Scholastic assembled what Levithan called a “dream team” to tackle the seven-book series. Each book will be penned by a different author. The second book will focus on the return to Conor’s home and the noble he served. According to Clark, the noble will “get in deep with the bad guys.” Local author Shannon Hale will write the fourth book, which is due out July 2014.
It would seem the transition between books and authors would be difficult, but Levithan said it was pretty seamless. Mull said working as a team was pleasant.
“Usually writing is a very solitary effort where it only lives in one head,” Levithan said. “But here it is great. It gets to live in all these different heads and they get to do different things with it. That is what makes it so unique and innovative.”
As for Mull, he admits that he is “off the hook for the heavy lifting” in regards to writing Spirit Animals but he will help in promoting the series. He will also keep busy as his next series, Five Kingdoms, is set to release in March 2014.
If you go ...
What: "Spirit Animals: Wild Born" book launch
When: Tuesday, Sept. 10, 7 p.m.
Where: Provo City Library, 550 N. University Ave., Provo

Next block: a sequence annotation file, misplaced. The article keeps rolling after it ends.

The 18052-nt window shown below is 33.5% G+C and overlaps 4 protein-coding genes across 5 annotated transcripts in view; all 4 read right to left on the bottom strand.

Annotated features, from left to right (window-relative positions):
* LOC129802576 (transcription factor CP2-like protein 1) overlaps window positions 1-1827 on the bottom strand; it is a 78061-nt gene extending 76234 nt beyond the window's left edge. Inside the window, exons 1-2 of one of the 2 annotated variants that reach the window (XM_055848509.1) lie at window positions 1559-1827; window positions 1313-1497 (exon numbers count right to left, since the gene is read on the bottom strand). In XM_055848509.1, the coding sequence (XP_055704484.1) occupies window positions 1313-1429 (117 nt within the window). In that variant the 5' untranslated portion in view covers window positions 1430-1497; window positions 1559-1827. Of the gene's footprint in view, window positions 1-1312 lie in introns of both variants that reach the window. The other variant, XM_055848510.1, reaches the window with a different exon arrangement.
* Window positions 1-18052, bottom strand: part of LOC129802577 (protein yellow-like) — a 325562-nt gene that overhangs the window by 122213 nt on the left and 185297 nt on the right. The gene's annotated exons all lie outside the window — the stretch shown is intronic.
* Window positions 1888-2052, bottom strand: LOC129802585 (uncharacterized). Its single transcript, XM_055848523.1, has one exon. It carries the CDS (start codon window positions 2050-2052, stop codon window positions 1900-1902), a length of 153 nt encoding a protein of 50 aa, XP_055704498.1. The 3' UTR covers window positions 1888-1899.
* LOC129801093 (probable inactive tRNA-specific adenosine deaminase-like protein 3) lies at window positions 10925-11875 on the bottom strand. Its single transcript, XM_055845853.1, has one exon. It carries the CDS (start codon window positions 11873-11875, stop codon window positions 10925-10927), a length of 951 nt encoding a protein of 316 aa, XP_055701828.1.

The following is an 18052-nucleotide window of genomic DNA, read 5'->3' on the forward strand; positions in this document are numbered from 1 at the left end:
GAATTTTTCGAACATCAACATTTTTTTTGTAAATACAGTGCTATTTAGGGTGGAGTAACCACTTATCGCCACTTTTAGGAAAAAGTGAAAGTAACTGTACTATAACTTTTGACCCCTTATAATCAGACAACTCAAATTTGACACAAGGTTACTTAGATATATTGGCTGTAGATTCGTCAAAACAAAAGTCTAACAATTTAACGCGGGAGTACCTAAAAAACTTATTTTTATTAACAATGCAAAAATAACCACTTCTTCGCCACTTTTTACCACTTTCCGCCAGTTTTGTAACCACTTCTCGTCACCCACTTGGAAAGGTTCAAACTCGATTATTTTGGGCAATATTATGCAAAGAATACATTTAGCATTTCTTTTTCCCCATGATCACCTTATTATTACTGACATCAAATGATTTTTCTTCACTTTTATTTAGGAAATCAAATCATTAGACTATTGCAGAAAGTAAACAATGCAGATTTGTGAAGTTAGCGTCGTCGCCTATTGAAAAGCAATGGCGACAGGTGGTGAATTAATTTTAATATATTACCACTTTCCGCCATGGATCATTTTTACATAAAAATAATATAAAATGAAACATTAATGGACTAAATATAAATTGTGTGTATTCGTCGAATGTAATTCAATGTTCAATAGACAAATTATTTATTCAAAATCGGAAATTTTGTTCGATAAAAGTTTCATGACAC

Note: Hosted by The King’s English Bookshop
What: Brandon Mull book signings
When: Wednesday, Sept. 11, 7 p.m.
Where: The King’s English Bookshop, 1511 S. 1500 East, Salt Lake City
When: Thursday, Sept. 12, 6 p.m.
Where: Barnes and Noble, 1780 N. Woodland Park Drive, Layton
When: Friday, Sept. 13, 6 p.m.
Where: Deseret Book, 1110 E. Fort Union Blvd., Midvale
When: Saturday, Sept. 14, 10:30 a.m.
Where: Costco Wholesale, 648 E. 800 South, Orem
When: Saturday, Sept. 14, 1:30 p.m.
Where: Costco Wholesale, 11100 S. Auto Mall Drive, Sandy
Also ... When: Thursday, Sept. 19, 6 p.m.
Where: Hastings Logan, 50 E. 400 North, Logan
When: Friday, Sept. 20, 6 p.m.
Where: Hastings Ogden, 340 E. 525 North, Ogden